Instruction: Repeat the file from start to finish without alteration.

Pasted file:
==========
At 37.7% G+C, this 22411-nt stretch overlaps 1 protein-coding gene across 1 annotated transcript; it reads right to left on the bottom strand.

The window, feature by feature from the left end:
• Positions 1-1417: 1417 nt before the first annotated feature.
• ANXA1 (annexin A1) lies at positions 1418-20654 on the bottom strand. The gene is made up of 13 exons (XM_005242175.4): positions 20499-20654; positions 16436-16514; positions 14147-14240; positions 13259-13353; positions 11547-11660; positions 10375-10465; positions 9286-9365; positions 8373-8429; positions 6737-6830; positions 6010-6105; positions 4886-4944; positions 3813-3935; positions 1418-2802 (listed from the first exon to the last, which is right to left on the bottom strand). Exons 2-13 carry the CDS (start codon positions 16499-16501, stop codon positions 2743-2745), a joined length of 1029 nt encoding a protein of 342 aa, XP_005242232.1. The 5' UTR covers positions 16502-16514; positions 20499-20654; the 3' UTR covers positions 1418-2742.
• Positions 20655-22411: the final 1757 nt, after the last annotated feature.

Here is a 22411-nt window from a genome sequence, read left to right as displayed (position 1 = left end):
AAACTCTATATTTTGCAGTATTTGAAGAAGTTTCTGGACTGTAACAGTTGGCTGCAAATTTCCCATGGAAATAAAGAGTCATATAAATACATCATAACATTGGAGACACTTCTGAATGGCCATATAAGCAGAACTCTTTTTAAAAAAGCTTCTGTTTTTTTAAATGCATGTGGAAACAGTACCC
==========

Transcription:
At 37.7% G+C, this 22411-nt stretch overlaps 1 protein-coding gene across 1 annotated transcript; it reads right to left on the bottom strand.

The window, feature by feature from the left end:
• Positions 1-1417: 1417 nt before the first annotated feature.
• ANXA1 (annexin A1) lies at positions 1418-20654 on the bottom strand. The gene is made up of 13 exons (XM_005242175.4): positions 20499-20654; positions 16436-16514; positions 14147-14240; positions 13259-13353; positions 11547-11660; positions 10375-10465; positions 9286-9365; positions 8373-8429; positions 6737-6830; positions 6010-6105; positions 4886-4944; positions 3813-3935; positions 1418-2802 (listed from the first exon to the last, which is right to left on the bottom strand). Exons 2-13 carry the CDS (start codon positions 16499-16501, stop codon positions 2743-2745), a joined length of 1029 nt encoding a protein of 342 aa, XP_005242232.1. The 5' UTR covers positions 16502-16514; positions 20499-20654; the 3' UTR covers positions 1418-2742.
• Positions 20655-22411: the final 1757 nt, after the last annotated feature.

Here is a 22411-nt window from a genome sequence, read left to right as displayed (position 1 = left end):
AAACTCTATATTTTGCAGTATTTGAAGAAGTTTCTGGACTGTAACAGTTGGCTGCAAATTTCCCATGGAAATAAAGAGTCATATAAATACATCATAACATTGGAGACACTTCTGAATGGCCATATAAGCAGAACTCTTTTTAAAAAAGCTTCTGTTTTTTTAAATGCATGTGGAAACAGTACCC